Baby Boom Caregivers: Care in the Age of Individualization

Baby Boom Caregivers: Care in the Age of Individualization

Baby Boom Caregivers: Care in the Age of Individualization

Baby Boom Caregivers: Care in the Age of Individualizations

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Référence bibliographique [15]

Guberman, Nancy, Lavoie, Jean-Pierre, Blein, Laure et Olazabal, Ignace. 2012. «Baby Boom Caregivers: Care in the Age of Individualization ». The Gerontologist, vol. 52, no 2, p. 210-218.

Fiche synthèse

1. Objectifs


Intentions :
«[O]ur research objectives were (a) to better understand the diverse realities of Baby Boomer caregivers (their values concerning family solidarity, their various forms of organizing help, and the impacts on the different aspects of their lives) and (b) to identify their specific needs and expectations with regard to support and services.» (p. 212)

2. Méthode


Échantillon/Matériau :
39 caregivers born between 1945 and 1959 (31 women and 8 men).

Instruments :
- Guide d’entretien semi-directif
- Questionnaire

Type de traitement des données :
Analyse de contenu

3. Résumé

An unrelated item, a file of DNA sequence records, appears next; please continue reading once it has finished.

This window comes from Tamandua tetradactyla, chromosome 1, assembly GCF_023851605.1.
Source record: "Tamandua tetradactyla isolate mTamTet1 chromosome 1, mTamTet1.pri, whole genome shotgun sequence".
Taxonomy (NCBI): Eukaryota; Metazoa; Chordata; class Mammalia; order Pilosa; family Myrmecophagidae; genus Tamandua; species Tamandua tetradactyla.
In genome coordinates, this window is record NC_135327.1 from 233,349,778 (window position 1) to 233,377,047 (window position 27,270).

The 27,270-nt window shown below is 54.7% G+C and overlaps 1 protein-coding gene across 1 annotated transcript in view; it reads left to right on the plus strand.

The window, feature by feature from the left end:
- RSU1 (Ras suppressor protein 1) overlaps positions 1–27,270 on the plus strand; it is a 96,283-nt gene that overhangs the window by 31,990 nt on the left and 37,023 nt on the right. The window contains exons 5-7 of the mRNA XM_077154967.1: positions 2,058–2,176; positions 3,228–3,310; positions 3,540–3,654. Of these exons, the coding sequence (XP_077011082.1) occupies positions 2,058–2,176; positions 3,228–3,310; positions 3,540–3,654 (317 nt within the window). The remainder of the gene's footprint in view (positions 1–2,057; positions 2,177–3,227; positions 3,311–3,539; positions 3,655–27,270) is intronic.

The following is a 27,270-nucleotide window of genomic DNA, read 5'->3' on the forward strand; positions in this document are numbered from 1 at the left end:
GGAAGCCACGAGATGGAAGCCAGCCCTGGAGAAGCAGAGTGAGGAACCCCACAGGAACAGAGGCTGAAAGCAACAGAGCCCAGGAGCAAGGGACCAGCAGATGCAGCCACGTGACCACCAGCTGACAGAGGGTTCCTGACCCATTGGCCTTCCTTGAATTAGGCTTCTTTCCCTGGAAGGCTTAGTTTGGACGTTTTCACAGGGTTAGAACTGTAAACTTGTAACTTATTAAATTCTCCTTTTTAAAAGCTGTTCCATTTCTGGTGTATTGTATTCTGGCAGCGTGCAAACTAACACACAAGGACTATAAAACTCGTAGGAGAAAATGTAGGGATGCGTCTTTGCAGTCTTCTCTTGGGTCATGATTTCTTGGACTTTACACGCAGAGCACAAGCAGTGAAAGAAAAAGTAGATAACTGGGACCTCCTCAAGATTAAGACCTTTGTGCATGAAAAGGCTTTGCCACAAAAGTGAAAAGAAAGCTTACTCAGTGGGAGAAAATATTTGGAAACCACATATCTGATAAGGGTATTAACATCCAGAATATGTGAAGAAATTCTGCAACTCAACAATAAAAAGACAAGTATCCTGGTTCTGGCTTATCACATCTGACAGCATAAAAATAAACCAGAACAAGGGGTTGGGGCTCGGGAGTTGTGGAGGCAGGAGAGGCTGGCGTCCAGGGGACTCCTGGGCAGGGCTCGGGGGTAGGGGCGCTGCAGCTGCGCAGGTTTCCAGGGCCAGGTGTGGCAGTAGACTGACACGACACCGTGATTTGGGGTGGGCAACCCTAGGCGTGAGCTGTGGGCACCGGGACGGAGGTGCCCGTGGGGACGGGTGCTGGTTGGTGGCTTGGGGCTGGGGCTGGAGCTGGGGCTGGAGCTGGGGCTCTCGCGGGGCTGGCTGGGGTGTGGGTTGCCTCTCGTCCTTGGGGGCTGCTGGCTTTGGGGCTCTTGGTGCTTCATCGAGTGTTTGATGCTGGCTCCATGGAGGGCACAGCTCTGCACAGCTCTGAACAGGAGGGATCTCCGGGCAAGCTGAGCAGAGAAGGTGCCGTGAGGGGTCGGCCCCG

«Although all the caregivers interviewed do not self-identify as Baby Boomers, we can see that they all have been shaped by their common cohort history (Elder, 1975). This helps us to understand why they all claim they are experiencing care in a completely different way from their mothers and that they have a different perception of what caring for a relative means. They are increasingly reluctant to take on the daily, even hourly, demands of instrumental and personal care. The care they feel they can legitimately be asked to and that they are willing to provide is more related to “being there” for their relative and organizing and supervising the quality of care provided by others. This concept of care emerges in part as a strategy aimed at reconciling the different imperatives to which this generation of caregivers are subjected. Women, particularly, are now faced with somewhat conflicting expectations for social success and self-actualization, intermingled with certain lingering traditional expectations of women’s role in the family that have not altogether disappeared from society. It is all these demands that must now be balanced along with the demands of caregiving.» (p. 216)